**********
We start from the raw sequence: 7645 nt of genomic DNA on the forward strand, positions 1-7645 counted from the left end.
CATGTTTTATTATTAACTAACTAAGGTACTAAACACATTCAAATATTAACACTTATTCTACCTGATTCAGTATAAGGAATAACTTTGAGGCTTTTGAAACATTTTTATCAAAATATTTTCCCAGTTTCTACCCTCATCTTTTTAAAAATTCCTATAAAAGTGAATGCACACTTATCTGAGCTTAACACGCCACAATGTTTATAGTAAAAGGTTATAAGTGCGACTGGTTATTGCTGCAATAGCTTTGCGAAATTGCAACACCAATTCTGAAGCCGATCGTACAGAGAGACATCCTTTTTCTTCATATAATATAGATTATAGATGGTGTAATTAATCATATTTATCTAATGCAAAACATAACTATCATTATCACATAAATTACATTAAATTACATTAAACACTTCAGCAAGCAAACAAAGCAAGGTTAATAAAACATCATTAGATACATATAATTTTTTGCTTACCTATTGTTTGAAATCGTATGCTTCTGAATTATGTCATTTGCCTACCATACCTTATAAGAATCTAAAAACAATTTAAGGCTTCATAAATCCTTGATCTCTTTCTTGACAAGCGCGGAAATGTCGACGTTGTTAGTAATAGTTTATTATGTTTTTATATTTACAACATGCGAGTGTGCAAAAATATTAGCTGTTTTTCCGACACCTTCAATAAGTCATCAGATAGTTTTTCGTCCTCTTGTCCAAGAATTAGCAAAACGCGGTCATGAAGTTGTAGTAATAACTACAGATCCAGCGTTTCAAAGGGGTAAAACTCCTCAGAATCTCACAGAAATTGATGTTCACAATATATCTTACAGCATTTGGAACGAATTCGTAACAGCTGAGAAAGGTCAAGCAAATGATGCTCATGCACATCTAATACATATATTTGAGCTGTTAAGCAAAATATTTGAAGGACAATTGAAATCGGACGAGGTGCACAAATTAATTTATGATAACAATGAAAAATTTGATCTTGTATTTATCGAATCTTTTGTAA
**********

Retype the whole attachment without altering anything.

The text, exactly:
We start from the raw sequence: 7645 nt of genomic DNA on the forward strand, positions 1-7645 counted from the left end.
CATGTTTTATTATTAACTAACTAAGGTACTAAACACATTCAAATATTAACACTTATTCTACCTGATTCAGTATAAGGAATAACTTTGAGGCTTTTGAAACATTTTTATCAAAATATTTTCCCAGTTTCTACCCTCATCTTTTTAAAAATTCCTATAAAAGTGAATGCACACTTATCTGAGCTTAACACGCCACAATGTTTATAGTAAAAGGTTATAAGTGCGACTGGTTATTGCTGCAATAGCTTTGCGAAATTGCAACACCAATTCTGAAGCCGATCGTACAGAGAGACATCCTTTTTCTTCATATAATATAGATTATAGATGGTGTAATTAATCATATTTATCTAATGCAAAACATAACTATCATTATCACATAAATTACATTAAATTACATTAAACACTTCAGCAAGCAAACAAAGCAAGGTTAATAAAACATCATTAGATACATATAATTTTTTGCTTACCTATTGTTTGAAATCGTATGCTTCTGAATTATGTCATTTGCCTACCATACCTTATAAGAATCTAAAAACAATTTAAGGCTTCATAAATCCTTGATCTCTTTCTTGACAAGCGCGGAAATGTCGACGTTGTTAGTAATAGTTTATTATGTTTTTATATTTACAACATGCGAGTGTGCAAAAATATTAGCTGTTTTTCCGACACCTTCAATAAGTCATCAGATAGTTTTTCGTCCTCTTGTCCAAGAATTAGCAAAACGCGGTCATGAAGTTGTAGTAATAACTACAGATCCAGCGTTTCAAAGGGGTAAAACTCCTCAGAATCTCACAGAAATTGATGTTCACAATATATCTTACAGCATTTGGAACGAATTCGTAACAGCTGAGAAAGGTCAAGCAAATGATGCTCATGCACATCTAATACATATATTTGAGCTGTTAAGCAAAATATTTGAAGGACAATTGAAATCGGACGAGGTGCACAAATTAATTTATGATAACAATGAAAAATTTGATCTTGTATTTATCGAATCTTTTGTAA